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How social media encourages travellers to make more sustainable choices

Social media is increasingly being identified as a key culprit for creating all kinds of pressures and effects on society, as well as individuals. Research has been done regarding the impact of platforms such as Facebook, Twitter or Instagram on mental well-being, especially among younger demographics. Experts indeed worry that social media has become so integral to teenage life that there is a direct link between said platforms and anxiety, stress, depression and lowered self-esteem.

However, perhaps not all effects of social media on its users -and society in general- are necessarily bad. For example, social media can create a level of consciousness and awareness regarding a certain issue around the globe, while reaching a massive audience within minutes.

In the tourism industry, social media platforms have traditionally been used simply as a marketing tool. That trend, though, seems to be changing. New trends and studies have shown how consumer behavior can be influenced in the direction of increasingly sustainable choices.

Flight shaming and exposed celebrities

Flygskam (or flight shaming) has taken Sweden by storm during this year with eco-campaigners setting a trend that encourages people to stop taking flights. Others simply define it as imposing shame upon frequent flyers. As a result of this movement, passenger numbers at the country’s ten busiest airports have reduced by more than 5% during the summer of 2019, in comparison to last year. The movement claims it has convinced at least 14,500 Swedes to give up air travel in 2019.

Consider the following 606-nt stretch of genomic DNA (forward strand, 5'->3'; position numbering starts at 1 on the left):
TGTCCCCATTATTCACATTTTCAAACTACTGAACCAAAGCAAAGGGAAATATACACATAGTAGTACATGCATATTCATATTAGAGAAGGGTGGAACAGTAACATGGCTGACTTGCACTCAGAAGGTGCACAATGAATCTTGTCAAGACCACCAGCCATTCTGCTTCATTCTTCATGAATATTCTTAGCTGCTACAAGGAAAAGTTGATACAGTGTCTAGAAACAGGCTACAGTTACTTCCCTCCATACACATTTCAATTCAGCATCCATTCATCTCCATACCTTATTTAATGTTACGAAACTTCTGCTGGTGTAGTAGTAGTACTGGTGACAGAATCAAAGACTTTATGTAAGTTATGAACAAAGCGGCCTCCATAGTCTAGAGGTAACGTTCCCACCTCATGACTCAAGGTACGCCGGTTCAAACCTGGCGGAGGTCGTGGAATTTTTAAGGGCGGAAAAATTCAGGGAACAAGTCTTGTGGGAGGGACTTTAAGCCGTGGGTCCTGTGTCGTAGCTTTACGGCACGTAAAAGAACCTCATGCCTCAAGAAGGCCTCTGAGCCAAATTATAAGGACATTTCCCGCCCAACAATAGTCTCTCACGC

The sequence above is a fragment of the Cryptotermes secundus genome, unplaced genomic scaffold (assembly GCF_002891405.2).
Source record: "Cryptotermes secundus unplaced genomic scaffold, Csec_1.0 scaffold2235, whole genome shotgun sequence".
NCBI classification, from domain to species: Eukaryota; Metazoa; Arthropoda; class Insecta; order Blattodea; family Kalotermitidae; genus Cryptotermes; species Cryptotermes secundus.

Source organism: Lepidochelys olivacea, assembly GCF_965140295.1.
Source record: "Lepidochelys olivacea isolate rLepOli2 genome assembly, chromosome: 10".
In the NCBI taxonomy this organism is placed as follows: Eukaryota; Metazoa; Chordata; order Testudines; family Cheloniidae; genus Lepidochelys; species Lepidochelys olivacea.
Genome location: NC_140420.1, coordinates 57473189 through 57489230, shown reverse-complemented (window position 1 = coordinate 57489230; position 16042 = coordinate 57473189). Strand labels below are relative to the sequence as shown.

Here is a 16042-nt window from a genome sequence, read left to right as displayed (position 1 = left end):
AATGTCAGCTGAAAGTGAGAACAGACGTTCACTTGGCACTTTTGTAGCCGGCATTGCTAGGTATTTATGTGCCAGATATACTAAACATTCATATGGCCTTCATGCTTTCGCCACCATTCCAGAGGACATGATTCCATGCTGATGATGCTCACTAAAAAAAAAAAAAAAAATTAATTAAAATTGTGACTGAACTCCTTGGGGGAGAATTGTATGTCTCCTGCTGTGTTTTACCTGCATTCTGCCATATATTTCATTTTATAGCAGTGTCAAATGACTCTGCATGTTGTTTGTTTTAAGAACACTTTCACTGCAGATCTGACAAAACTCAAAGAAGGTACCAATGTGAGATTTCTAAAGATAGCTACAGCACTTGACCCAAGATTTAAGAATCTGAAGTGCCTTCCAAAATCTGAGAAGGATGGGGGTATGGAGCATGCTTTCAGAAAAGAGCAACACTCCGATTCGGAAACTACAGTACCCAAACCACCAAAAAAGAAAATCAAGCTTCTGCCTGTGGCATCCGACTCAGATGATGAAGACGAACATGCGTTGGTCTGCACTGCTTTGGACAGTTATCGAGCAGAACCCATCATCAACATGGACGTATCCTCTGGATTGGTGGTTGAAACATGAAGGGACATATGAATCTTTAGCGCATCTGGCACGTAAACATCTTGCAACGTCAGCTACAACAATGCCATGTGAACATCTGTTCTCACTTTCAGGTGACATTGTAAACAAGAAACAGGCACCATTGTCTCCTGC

One well-documented case of ditching a flight recently made headlines when Dutch football team AFC Ajax, decided to travel to France via train instead of by plane for their Champions League encounter with French side Lille. Said Ajax’ director Edwin van der Sar: “We live in a climate-conscious time and we want to set a good example as a club. Lille is an excellent destination for a train journey in terms of location, which is why we approached NS [Dutch National Railway Operator] with this idea.”

Other high profile social media campaigns set their sights on exposing celebrities who, in spite of climate change, travelled frequently by air, at times producing up to 10.000 times more carbon emissions from flying than the average person. Petitions for more trains and less flights have gained traction throughout Europe; and several political parties across the continent are pushing for a ban on short-haul flights.

Social media and sustainable choices

Researchers at the University of Eastern Finland and the University of Southern California analysed the impact of social media on the reduction of food waste in tourism. Hospitality food waste has been repeatedly identified as an industry-wide problem, sometimes even referred to as a significant societal challenge.

Research Manager Juho Pesonen points out:Food plays a tremendous role on social media…it has become part of lifestyle. Social media is a powerful tool and it defines many of our social norms. Things that are trending on social media influence the way we behave as consumers.”

Social media food photo

While admittedly more research needs to be conducted in order to understand the different mechanisms of influence, including the role of influencers, there is hope that there will soon be a shift in consumer behaviour. While current popular posts on social media show a glorification of overwhelming and plentiful buffets, a much more conscious attitude and sustainability can surely be achieved.


Digitalisation has also made it easier for restaurants to predict the amount of food they will sell on a given day and limit overproduction. Leftover food can nowadays be spared from going to waste by the use of Apps. The Finnish ResQ Club, for example, allows restaurants to sell their leftover portions to consumers at an affordable price.

Likewise, today’s tourism is not limited to simply package travel and hotel stays as it maybe was before. The emergence of alternatives such as camping, home/room sharing Apps has also had a positive effect on the levels of hospitality food waste. Finally, consumers themselves are increasingly keen to eat at restaurants and eat local ingredients and produce, a trend expected to continue into 2020.